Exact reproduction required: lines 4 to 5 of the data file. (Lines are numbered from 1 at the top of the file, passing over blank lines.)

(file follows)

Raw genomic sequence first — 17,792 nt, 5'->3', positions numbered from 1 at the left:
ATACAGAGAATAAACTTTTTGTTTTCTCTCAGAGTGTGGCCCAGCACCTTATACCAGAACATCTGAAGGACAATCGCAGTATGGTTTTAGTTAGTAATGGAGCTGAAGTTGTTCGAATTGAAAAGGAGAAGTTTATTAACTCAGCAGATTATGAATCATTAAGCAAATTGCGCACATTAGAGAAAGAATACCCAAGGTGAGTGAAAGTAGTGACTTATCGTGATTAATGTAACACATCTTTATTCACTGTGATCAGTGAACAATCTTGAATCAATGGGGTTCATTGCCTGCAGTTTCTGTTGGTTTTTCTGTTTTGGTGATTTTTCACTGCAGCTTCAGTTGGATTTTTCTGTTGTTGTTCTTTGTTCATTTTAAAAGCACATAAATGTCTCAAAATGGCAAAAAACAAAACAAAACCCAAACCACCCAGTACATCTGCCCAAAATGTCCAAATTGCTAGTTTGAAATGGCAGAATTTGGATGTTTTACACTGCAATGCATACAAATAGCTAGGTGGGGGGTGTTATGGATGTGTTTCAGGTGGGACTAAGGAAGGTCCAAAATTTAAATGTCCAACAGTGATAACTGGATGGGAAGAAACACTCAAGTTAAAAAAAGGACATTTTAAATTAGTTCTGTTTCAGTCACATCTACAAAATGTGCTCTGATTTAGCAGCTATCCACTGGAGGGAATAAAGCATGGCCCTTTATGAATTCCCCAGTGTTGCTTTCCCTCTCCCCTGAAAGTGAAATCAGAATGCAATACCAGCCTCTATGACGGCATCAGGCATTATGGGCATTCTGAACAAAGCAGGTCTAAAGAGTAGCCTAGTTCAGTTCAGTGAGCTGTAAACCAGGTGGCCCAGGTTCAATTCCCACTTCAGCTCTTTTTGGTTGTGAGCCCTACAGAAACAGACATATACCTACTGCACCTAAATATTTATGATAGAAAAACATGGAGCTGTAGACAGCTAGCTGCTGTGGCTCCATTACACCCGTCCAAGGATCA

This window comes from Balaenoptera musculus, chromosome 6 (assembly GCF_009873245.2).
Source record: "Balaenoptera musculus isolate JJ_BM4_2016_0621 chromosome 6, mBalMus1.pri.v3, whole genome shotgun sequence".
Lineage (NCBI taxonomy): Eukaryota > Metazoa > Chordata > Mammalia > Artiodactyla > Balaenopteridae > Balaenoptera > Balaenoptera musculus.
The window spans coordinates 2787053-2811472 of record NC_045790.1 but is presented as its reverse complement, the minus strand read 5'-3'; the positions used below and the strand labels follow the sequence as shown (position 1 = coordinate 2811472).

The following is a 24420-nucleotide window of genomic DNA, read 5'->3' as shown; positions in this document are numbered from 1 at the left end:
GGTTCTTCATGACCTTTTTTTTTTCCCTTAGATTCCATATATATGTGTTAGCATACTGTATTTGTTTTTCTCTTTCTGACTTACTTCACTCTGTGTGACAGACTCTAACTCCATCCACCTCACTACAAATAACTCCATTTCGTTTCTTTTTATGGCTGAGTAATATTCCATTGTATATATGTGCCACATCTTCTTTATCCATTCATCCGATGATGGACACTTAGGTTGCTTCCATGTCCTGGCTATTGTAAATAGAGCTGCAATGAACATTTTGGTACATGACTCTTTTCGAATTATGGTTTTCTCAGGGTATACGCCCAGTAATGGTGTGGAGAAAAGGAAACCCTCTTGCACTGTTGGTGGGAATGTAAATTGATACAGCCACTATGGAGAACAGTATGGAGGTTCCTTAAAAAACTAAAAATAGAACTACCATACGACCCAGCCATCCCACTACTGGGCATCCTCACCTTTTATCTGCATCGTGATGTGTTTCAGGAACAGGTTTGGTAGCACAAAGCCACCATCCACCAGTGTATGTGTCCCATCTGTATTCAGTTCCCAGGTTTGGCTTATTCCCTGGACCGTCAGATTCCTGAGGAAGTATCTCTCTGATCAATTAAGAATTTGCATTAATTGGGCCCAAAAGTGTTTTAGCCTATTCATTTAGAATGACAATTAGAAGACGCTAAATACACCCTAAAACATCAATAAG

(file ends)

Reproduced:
Source record: "Balaenoptera musculus isolate JJ_BM4_2016_0621 chromosome 6, mBalMus1.pri.v3, whole genome shotgun sequence".
Lineage (NCBI taxonomy): Eukaryota > Metazoa > Chordata > Mammalia > Artiodactyla > Balaenopteridae > Balaenoptera > Balaenoptera musculus.